Sam: I don’t expect a lot given how long Oden has been out and how many serious knee surgeries he’s had. It’s too bad as I was excited to see a potentially great big man when Oden was coming to the NBA. It’s hard to see him ever being very mobile. But I think the Heat mostly took the chance to have at least some response for the Pacers’ Roy Hibbert, who gave them trouble in last season’s playoffs. If he can produce by playoff time, which seems to be the Heat’s hope, he should help them.
Looking at the Bulls schedule, I think they are poised to win around 64 games. Other than the games after all-star until the end of March, I really don't see a series of tough schedule for them. This was the best Bulls team since 2010, and everyone comes to training camp healthy. With a roster this deep, I don't expect a lot of hard fought close games from them. Other than health issues, is there any particular concern you can point out that could prove challenging for this team?
Sam: Miami, Brooklyn and Indiana? Sixty-four sounds like a lot, lot, lot. I think the Bulls would prefer to lower expectations some. I agree they should be good as long as Rose returns in good health. But they’ve had a history of injury issues with various players, so it’s tough to predict full health. But I think the biggest issue will be the strength of the Eastern Conference, which is potentially deeper than it’s been in years. The Pacers have had a great off season adding Scola, C.J. Watson and Chris Copeland and getting Granger back. I think the Nets will be very good with the additions of Garnett and Pierce, especially come playoff time, and I think the Wizards, Cavs and Pistons are much improved and will be tough teams to beat. I also think the Bucks and Raptors are better. Winning 60 in the East will be difficult. And then winning in the playoffs, which is shaping up as one of the most competitive in years.
So with all the rumors going around (Aldridge, kevin love, etc..) and all of them being shot down, rightfully so… if you ask me this team is already set for this season, and i think we got a group good enough to compete in the playoffs. But say we have an average/mediocre season (something around 45-50 wins). Can you then say that it's time to try something bold and perhaps break up this team. By that I mean letting Lu walk, amnestying Boozer, and maybe trading some of our younger assets (butler, taj, snell, teague) and see if they can help us acquire a more established star, say during the 2014 draft weekend. The end game being trying to acquire a third star to pair with D-rose, Noah. And you still have Mirotic and our 2014 first round pick to build around. I know it's a little out there, but i'd just hate to see us become the new Atlanta Hawks.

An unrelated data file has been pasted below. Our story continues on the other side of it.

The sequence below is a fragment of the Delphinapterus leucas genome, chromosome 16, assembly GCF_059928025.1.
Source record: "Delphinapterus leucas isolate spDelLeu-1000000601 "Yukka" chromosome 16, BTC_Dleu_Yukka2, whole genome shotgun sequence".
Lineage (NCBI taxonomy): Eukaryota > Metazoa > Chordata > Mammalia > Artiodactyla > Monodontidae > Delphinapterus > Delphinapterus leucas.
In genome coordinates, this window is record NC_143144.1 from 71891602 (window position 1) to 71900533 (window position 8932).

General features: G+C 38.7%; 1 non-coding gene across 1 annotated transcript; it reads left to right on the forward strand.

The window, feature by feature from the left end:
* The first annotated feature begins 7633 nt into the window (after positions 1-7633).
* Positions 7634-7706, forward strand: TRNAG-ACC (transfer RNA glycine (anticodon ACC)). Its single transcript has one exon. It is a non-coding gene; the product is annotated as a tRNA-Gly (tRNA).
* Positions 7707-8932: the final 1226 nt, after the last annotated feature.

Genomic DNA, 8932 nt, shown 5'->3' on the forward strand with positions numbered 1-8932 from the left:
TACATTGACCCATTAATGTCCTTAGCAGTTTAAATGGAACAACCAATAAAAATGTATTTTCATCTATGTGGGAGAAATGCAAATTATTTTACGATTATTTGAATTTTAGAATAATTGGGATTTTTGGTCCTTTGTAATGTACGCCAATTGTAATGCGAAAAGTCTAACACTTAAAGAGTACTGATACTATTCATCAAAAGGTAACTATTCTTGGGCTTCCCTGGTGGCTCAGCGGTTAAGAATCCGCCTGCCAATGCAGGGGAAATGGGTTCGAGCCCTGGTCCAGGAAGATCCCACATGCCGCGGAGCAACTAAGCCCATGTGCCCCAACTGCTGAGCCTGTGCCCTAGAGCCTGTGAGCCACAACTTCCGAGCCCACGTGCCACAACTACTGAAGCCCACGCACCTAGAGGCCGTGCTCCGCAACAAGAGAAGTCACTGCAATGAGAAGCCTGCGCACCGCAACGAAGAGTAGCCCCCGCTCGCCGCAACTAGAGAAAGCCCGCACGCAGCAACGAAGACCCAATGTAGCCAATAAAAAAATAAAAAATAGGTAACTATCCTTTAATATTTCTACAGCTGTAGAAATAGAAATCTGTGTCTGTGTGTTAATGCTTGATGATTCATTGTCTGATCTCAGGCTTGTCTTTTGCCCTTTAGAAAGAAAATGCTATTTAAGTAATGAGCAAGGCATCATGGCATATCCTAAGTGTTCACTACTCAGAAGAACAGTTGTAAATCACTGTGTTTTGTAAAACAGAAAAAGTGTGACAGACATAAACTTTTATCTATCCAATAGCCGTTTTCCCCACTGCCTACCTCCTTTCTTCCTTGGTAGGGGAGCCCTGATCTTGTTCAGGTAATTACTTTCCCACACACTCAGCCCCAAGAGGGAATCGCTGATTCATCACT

Sam: I think that’s probably the Bulls plan, which is why not doing anything dramatic this offseason makes sense. First, see if Rose can play at his former high level. Assuming he can, then you are a legitimate contender to get to the Finals. I saw where TNT broadcaster Steve Kerr recently picked the Bulls to come out of the East. Of course, he also still thinks Jud Buechler should have been the league MVP in 1998. So take your shot and if you win, then everything pretty much falls into place and you can bring back everyone and go for it again as long as you’re not Mark Cuban. If things don’t work out then you aren’t burdened with long contracts. So you can have the flexibility to make some changes in a summer with a large number of free agents and possible trade targets. It doesn’t mean anyone would choose to come to Chicago, as we’ve seen before, and stability is important. The Jazz for several years failed in the playoffs. But they kept their team together and then went to the Finals in consecutive seasons. So a makeover isn’t always necessary. But you want to be in position to make changes if you have to. And the Bulls are in a good position this season to both make a serious run and then respond if things don’t work out well.
I read and watch everything and anything on the Bulls. I have a contest with my brother to see which one of us can decide what are the Chicago Bulls players and coaches favorite cheeses. I think Derrick likes cheddar but he thinks he's more of a brie type of guy. Is there a way we can find out what each players favorite type of cheeses are? Thibs has to be an aged Swiss guy. Any feedback would be greatly appreciated.
Sam: Too bad John Salley isn’t around anymore as I’m sure his would have been brick. Overall, I am suggesting a new hobby for your family as this seems the limburger of questions. Are you wearing one of those cheese hats?